Magical McCormick (a.k.a., Taking the Thyme to Talk About Herbs)

In a time when most U.S. metaphysical shops, not being “essential businesses”, are closed, the spices and herbs sections of still-operating grocery stores are invaluable. As such, I thought it would be a great time to take a look at the spiritual uses of a few of the most commonly-available kitchen ingredients, available from everyday companies like McCormick, Spice Islands, and Badia.

Allspice: A great herb of success, allspice works well in conjunction with many other herbs (especially for business, though I’ve used it for other achievement-oriented tasks). On its own, it draws in money and business. Some people find its energy to be mentally soothing; try mixing it with herbs like Solomon Seal Root to promote mental clarity, or mix it with herbs like kitchen Sage and Smartweed for making good financial decisions.

Anise & Star Anise: Anise, or Anise Seed, of the Genus Pimpinella, is used in recipes to increase spiritual/psychic ability and can also be added to energy-cleansing herbal mixtures. The unrelated Star Anise (or Illicium verum), whose recognizable star-shaped seeds are sold, is used to affect a wider variety of mystical properties, such as dreaming true, warding off bad spiritual energies (such as the Evil Eye), and bringing in good energy or luck. These two seeds will work well together for psychic purposes, such as keeping away nightmares.

Basil: Sometimes called Holy Basil, this plant is known as Tulsi in India and is sacred to Vishnu (malas used by his devotees are often made of wooden beads of this tree). Also known as Sweet Basil, this herb’s culinary use has made it an accessible and powerful cleansing agent. It can be used to banish negative energies or malevolent entities, and is indispensable when protecting yourself or your home, as it can be used in most any method of practice.

Bay: A powerful protector, these fragrant leaves are most often employed to ward off negative energies–or to remove negative energies already present, which can be easily accomplished by washing with a tea made of bay. Carry one of the dried leaves in your pocket for some on-the-go protection against picking up unwanted energies or unwanted people. As it also encourages success, add it to Allspice and Cinnamon for a great mixture to overcome business or financial difficulties, and because it will smell amazing.

Black Pepper: Best used in conjunction with other ingredients, you can mix Black Pepper and Salt, and throw it out the door behind an unpleasant guest you don’t want returning; if you can sweep out the door after the mixture (and the guest) with a broom after, then all the better. (Particularly useful for unwanted visits if you’re in an area currently suffering from community spread of Covid-19/Coronavirus.)

Caraway: These protective and healing seeds are great when putting together an amulet/talisman. They mix well with other healing or protective ingredients, and some people believe its gentle energies are particularly effective when working for infants or children (such as mixing a protective oil to anoint a baby’s crib).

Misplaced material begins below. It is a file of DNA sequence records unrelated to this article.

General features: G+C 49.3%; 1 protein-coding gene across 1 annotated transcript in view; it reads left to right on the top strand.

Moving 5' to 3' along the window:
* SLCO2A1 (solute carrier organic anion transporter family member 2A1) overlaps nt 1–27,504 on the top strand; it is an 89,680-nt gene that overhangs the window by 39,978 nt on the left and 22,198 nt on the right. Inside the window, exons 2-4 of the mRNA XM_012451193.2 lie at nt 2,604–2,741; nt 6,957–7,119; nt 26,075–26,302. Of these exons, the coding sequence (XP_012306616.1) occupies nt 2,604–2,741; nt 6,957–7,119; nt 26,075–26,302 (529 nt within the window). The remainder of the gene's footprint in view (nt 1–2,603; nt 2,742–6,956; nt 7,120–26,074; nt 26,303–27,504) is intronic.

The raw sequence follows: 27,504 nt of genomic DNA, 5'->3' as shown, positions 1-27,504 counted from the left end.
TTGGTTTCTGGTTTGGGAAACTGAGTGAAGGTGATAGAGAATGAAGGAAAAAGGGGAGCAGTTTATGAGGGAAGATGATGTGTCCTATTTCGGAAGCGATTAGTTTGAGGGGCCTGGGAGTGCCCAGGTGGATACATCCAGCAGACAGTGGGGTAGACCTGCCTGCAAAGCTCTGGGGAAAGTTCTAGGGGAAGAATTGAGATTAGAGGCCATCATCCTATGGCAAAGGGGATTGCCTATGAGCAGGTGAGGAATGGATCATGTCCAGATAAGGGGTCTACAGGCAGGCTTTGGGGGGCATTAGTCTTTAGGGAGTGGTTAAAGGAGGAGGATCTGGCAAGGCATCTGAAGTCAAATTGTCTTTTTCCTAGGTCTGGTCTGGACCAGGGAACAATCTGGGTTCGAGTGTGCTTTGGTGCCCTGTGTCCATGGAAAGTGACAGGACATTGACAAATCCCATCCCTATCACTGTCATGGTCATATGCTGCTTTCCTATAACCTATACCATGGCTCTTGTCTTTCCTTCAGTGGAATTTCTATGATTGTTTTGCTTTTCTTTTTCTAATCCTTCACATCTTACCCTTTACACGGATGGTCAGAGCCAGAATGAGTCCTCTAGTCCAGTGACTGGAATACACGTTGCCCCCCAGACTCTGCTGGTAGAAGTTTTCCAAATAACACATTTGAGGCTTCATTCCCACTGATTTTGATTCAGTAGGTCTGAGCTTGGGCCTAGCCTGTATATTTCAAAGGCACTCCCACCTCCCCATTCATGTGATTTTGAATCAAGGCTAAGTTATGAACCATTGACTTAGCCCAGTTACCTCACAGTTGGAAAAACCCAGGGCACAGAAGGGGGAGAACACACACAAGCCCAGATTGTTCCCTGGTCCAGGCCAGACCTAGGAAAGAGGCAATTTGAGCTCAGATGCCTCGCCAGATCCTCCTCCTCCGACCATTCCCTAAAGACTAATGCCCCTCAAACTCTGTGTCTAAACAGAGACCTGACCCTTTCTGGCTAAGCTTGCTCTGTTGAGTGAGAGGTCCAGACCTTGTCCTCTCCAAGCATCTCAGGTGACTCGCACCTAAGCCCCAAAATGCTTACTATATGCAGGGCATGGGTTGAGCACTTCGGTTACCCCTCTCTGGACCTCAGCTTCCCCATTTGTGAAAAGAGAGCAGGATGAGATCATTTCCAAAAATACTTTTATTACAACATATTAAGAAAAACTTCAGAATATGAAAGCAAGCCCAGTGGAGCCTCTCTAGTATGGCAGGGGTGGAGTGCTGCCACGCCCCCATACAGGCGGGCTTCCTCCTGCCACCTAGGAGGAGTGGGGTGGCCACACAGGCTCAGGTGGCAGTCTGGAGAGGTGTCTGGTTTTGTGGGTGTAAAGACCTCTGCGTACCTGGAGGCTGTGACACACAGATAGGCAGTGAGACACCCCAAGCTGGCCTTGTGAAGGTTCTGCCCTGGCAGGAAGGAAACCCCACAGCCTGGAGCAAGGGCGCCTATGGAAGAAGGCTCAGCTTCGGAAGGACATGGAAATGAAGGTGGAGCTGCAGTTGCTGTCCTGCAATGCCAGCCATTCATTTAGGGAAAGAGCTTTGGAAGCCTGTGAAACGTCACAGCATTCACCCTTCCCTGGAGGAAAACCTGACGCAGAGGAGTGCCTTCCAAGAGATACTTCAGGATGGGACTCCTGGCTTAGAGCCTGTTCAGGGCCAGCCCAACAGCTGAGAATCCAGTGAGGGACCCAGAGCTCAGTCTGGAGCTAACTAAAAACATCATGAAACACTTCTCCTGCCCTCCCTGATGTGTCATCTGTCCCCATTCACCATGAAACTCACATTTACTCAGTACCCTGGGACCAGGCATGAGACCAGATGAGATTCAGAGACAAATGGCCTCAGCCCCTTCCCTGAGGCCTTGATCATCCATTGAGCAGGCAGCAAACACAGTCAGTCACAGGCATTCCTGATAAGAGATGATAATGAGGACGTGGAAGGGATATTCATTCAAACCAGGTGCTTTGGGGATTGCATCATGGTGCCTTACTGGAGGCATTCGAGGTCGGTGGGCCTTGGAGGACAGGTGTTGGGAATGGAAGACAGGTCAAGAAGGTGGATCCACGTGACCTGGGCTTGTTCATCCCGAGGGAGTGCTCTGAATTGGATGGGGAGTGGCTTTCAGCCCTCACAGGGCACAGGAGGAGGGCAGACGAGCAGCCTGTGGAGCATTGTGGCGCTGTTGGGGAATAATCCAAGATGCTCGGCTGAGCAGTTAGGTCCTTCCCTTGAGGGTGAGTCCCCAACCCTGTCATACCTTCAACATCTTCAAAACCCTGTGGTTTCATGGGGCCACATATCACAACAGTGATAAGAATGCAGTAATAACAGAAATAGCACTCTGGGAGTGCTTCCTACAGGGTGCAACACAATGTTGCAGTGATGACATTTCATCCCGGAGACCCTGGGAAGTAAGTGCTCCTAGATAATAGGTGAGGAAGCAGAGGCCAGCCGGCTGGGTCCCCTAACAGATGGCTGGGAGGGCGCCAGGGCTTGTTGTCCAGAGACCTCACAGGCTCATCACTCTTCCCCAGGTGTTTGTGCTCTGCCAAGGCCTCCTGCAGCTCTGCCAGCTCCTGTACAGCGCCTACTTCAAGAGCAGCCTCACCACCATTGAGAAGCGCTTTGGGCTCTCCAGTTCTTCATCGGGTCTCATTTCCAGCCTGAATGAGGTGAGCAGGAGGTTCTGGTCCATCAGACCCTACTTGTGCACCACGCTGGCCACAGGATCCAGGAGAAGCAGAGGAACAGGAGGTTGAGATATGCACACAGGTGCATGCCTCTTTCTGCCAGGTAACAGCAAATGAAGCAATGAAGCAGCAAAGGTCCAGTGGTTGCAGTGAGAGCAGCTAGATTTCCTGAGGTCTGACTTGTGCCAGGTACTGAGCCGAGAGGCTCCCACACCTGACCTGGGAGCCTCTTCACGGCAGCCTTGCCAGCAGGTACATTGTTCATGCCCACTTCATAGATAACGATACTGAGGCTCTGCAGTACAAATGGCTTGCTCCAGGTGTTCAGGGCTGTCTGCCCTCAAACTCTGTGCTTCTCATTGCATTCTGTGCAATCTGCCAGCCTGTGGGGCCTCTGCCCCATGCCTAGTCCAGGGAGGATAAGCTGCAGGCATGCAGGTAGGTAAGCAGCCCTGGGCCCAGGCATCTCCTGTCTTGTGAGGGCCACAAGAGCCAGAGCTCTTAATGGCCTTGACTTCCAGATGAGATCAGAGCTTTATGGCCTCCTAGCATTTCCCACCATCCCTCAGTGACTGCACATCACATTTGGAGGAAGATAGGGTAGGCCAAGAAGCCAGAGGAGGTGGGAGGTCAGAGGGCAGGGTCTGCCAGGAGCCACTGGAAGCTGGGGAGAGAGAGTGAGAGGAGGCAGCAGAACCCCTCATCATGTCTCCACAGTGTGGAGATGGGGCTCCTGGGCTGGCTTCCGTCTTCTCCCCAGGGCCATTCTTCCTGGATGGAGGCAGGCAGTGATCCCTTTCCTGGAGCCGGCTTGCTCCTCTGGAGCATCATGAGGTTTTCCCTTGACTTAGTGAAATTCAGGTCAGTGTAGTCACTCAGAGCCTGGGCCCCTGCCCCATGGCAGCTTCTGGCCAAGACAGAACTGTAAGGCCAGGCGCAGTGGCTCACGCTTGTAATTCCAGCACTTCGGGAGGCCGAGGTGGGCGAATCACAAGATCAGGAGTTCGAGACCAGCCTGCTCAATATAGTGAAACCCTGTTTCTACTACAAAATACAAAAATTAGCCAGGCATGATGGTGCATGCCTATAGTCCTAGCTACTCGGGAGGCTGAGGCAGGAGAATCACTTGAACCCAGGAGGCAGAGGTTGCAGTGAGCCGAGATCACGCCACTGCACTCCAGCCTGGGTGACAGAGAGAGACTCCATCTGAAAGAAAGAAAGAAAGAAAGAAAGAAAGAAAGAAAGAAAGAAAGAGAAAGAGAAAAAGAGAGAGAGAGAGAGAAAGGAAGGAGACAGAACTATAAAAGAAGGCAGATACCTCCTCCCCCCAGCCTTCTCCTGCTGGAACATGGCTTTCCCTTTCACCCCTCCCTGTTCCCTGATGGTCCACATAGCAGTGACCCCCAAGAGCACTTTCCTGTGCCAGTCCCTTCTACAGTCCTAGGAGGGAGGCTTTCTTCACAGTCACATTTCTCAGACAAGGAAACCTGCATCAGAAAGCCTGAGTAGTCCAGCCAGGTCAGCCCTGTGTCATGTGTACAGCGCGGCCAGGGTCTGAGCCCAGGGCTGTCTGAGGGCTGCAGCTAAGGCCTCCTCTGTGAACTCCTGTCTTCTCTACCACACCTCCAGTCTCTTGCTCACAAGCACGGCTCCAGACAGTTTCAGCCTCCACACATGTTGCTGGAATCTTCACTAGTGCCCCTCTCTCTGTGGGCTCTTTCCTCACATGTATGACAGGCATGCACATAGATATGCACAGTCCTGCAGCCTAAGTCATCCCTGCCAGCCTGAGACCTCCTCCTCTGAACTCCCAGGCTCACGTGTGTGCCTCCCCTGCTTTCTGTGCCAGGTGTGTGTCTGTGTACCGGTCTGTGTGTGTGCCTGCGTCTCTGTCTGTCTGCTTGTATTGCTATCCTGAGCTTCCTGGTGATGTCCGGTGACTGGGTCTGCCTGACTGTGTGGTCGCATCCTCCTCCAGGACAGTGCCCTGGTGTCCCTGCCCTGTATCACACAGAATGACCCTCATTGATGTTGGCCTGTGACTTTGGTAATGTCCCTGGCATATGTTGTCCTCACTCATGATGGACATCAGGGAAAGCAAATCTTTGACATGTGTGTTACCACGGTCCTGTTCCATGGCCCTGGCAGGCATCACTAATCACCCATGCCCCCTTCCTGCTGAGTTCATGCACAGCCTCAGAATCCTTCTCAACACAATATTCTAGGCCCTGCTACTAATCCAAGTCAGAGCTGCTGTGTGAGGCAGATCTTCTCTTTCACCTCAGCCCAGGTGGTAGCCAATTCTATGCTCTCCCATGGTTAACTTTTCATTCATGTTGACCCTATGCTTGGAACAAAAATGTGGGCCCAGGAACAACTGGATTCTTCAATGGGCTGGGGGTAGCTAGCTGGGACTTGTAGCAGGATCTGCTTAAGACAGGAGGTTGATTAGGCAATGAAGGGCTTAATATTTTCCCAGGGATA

Cardamom: These seeds offer luck in love and sex, and work well when mixing a love or lust oil (which can be done by steeping the desired herbs and spices in sunflower seed oil) to wear on your person.

Cinnamon: One of the world’s favorite spices, cinnamon is usually just one ingredient mixed into recipes for love or business. Like (and often alongside) Ginger, it can “heat up” a passionate love affair. It is also commonly used in recipes to draw in business and money, alongside other ingredients like Nutmeg, and can mix well into recipes that have several total ingredients.

Cloves: These fragrant flower buds look kinda weird, but their readily-available whole form is one I enjoy using in all manner of money work. (Ground cloves are also readily-available and work fine, but I personally like whole cloves.) Most often combined with other ingredients, the right workings can bring luck in gambling, draw in money and business, and even promote friendlier feelings among colleagues and clients. Keep a jar full of honey and cloves in your office to sweeten the people you interact with; all the better if you can find an excuse to serve the scented honey at a business party.

Coriander: These seeds work well in recipes that draw and maintain love. They can also ward off illness; carry a few seeds with protective ingredients like Bay for some on-the-go help protecting against illness.

Cumin: Ask these protective seeds for their assistance and sprinkle them around your property or carry them on you. (That’s about all I got. Their energy feels a bit finicky if trying to mix it with other ingredients.)

Dill: This friendly herb’s peculiar range of specialties (along with its mild scent and pleasant physical softness) make it one of my favorites. Dill is great for breaking jinxes or crossings put on a person, especially in regards to love or professional and legal affairs. It makes one lucky in love, and helps one succeed in court. As an added bonus, it also wards off disease (for which I’ve certainly used and recommended it lately due to the Covid-19/Coronavirus pandemic). It works great when steeped in a base oil such as olive oil or sunflower seed oil, alone or with other herbs to strengthen a specific intention.